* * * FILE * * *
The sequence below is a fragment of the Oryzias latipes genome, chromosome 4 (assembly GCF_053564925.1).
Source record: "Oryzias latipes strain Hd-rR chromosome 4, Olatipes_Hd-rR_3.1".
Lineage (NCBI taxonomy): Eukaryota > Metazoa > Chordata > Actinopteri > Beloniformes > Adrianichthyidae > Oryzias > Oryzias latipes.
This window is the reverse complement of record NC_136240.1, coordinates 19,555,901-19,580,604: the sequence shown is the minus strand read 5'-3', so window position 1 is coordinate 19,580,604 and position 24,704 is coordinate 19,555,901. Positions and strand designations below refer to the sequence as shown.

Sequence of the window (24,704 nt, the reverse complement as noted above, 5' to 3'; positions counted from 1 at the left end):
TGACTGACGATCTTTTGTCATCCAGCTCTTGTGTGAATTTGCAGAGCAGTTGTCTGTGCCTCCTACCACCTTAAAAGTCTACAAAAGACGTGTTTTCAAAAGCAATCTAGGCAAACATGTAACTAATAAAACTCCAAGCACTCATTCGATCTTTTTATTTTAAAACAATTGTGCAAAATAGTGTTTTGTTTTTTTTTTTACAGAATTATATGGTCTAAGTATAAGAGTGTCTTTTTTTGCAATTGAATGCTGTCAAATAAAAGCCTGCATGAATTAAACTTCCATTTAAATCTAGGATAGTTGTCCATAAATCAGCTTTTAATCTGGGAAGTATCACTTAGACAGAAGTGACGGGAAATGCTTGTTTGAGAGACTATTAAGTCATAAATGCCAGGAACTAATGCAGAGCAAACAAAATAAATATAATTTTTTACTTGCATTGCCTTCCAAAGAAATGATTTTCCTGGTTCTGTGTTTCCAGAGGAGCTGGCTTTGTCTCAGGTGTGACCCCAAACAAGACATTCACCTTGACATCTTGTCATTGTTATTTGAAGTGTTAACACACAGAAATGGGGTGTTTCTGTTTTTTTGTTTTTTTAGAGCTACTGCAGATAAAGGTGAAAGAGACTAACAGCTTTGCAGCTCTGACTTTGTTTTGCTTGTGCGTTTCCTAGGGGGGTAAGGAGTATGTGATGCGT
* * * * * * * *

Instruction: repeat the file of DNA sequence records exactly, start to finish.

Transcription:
The sequence below is a fragment of the Oryzias latipes genome, chromosome 4 (assembly GCF_053564925.1).
Source record: "Oryzias latipes strain Hd-rR chromosome 4, Olatipes_Hd-rR_3.1".
Lineage (NCBI taxonomy): Eukaryota > Metazoa > Chordata > Actinopteri > Beloniformes > Adrianichthyidae > Oryzias > Oryzias latipes.
This window is the reverse complement of record NC_136240.1, coordinates 19,555,901-19,580,604: the sequence shown is the minus strand read 5'-3', so window position 1 is coordinate 19,580,604 and position 24,704 is coordinate 19,555,901. Positions and strand designations below refer to the sequence as shown.

Sequence of the window (24,704 nt, the reverse complement as noted above, 5' to 3'; positions counted from 1 at the left end):
TGACTGACGATCTTTTGTCATCCAGCTCTTGTGTGAATTTGCAGAGCAGTTGTCTGTGCCTCCTACCACCTTAAAAGTCTACAAAAGACGTGTTTTCAAAAGCAATCTAGGCAAACATGTAACTAATAAAACTCCAAGCACTCATTCGATCTTTTTATTTTAAAACAATTGTGCAAAATAGTGTTTTGTTTTTTTTTTTACAGAATTATATGGTCTAAGTATAAGAGTGTCTTTTTTTGCAATTGAATGCTGTCAAATAAAAGCCTGCATGAATTAAACTTCCATTTAAATCTAGGATAGTTGTCCATAAATCAGCTTTTAATCTGGGAAGTATCACTTAGACAGAAGTGACGGGAAATGCTTGTTTGAGAGACTATTAAGTCATAAATGCCAGGAACTAATGCAGAGCAAACAAAATAAATATAATTTTTTACTTGCATTGCCTTCCAAAGAAATGATTTTCCTGGTTCTGTGTTTCCAGAGGAGCTGGCTTTGTCTCAGGTGTGACCCCAAACAAGACATTCACCTTGACATCTTGTCATTGTTATTTGAAGTGTTAACACACAGAAATGGGGTGTTTCTGTTTTTTTGTTTTTTTAGAGCTACTGCAGATAAAGGTGAAAGAGACTAACAGCTTTGCAGCTCTGACTTTGTTTTGCTTGTGCGTTTCCTAGGGGGGTAAGGAGTATGTGATGCGT